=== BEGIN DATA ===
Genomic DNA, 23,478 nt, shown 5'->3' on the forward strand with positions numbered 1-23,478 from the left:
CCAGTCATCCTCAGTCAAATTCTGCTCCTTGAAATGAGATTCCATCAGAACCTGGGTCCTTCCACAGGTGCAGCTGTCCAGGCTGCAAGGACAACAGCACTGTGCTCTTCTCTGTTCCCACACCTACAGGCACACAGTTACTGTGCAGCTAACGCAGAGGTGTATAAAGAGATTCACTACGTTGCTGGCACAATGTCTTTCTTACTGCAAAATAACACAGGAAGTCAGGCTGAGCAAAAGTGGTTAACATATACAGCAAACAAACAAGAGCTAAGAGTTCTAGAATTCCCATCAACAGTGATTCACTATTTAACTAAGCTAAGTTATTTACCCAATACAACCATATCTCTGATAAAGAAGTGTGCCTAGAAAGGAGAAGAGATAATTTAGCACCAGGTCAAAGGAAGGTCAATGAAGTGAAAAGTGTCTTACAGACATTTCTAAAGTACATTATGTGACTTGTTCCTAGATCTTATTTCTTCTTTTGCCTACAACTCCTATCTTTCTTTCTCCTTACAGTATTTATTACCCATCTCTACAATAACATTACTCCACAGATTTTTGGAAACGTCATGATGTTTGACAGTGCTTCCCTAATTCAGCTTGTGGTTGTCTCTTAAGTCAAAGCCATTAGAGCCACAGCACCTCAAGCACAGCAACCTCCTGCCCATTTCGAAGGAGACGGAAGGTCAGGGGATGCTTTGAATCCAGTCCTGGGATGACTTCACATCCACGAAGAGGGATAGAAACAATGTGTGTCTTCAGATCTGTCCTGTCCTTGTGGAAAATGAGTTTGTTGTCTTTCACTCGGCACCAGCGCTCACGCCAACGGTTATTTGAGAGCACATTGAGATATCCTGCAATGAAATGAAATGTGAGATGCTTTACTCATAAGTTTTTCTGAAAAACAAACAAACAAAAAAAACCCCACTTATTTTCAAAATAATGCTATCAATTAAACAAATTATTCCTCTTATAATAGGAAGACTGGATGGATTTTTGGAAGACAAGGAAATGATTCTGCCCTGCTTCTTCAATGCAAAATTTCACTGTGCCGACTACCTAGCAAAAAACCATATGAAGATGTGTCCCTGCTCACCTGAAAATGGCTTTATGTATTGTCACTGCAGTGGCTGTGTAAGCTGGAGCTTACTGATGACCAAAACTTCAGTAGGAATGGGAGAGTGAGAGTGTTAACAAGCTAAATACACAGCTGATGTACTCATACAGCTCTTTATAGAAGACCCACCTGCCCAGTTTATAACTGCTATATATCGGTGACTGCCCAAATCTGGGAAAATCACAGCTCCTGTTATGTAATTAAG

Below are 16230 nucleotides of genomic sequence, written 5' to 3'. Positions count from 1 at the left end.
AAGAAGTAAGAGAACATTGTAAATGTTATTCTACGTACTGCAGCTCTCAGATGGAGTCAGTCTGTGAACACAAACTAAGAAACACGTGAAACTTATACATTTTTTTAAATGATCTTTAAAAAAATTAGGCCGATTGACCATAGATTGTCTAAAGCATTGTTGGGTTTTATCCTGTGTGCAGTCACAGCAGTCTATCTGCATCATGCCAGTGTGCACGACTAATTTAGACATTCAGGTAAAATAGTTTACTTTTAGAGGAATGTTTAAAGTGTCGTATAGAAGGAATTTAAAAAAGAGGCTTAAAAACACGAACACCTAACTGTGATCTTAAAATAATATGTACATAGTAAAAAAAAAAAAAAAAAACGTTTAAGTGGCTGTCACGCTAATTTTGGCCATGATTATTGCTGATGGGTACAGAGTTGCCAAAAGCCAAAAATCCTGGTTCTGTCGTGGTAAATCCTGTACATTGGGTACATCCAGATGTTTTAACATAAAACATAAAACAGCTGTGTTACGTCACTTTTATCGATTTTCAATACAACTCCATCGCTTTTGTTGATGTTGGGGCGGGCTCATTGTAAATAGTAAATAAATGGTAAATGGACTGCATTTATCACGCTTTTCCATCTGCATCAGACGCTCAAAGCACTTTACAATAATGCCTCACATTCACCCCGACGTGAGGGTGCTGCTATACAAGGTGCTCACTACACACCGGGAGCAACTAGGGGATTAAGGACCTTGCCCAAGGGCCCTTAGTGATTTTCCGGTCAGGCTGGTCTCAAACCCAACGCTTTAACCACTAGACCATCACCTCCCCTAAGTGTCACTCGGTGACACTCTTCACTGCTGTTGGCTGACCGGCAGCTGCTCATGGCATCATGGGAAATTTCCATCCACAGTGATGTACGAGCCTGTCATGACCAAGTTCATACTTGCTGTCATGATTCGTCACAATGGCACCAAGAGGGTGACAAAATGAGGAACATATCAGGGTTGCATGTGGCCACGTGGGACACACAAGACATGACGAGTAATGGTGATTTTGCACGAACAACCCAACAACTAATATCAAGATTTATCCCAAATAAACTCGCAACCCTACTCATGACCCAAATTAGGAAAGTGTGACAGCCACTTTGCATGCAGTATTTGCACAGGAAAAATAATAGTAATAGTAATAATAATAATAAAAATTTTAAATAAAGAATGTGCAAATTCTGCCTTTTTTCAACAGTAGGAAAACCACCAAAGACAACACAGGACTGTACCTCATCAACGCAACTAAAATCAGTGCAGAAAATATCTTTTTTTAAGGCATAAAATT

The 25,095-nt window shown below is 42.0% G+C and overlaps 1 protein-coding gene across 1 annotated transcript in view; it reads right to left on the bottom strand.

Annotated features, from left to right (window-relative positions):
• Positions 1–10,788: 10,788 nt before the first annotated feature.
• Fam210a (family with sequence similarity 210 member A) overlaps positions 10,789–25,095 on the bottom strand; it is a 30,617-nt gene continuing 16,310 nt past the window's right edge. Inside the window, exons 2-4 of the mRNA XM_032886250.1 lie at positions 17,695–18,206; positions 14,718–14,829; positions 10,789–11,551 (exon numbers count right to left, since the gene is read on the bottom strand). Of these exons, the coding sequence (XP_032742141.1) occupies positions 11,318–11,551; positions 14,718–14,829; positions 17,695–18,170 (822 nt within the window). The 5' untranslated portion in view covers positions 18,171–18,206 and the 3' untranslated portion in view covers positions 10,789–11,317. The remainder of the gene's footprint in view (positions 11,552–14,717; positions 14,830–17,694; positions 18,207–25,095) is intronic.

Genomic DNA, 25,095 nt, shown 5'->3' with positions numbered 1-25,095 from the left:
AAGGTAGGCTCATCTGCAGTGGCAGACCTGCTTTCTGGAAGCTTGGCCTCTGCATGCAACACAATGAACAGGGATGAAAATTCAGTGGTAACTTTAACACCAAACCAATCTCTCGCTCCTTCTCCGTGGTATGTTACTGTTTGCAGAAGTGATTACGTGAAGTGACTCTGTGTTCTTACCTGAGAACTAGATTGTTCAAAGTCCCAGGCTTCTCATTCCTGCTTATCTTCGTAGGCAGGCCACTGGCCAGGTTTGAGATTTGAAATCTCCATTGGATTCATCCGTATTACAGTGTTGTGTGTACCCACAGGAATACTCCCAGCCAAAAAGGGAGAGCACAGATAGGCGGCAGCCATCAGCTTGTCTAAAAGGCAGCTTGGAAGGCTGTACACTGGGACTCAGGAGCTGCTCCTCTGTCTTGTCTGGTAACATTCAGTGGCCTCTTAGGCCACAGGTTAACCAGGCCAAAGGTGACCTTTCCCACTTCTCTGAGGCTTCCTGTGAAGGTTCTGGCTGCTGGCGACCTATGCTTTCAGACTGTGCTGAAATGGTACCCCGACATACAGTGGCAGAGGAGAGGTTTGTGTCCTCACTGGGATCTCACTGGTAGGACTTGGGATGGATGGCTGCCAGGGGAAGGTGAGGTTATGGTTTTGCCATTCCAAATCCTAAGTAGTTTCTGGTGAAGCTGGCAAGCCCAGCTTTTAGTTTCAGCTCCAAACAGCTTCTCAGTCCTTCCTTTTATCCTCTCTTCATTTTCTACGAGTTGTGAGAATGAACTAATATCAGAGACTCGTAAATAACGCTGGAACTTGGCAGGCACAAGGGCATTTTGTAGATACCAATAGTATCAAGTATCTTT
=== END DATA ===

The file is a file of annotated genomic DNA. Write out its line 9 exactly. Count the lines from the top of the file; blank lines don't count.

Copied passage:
Genomic DNA, 25,095 nt, shown 5'->3' with positions numbered 1-25,095 from the left: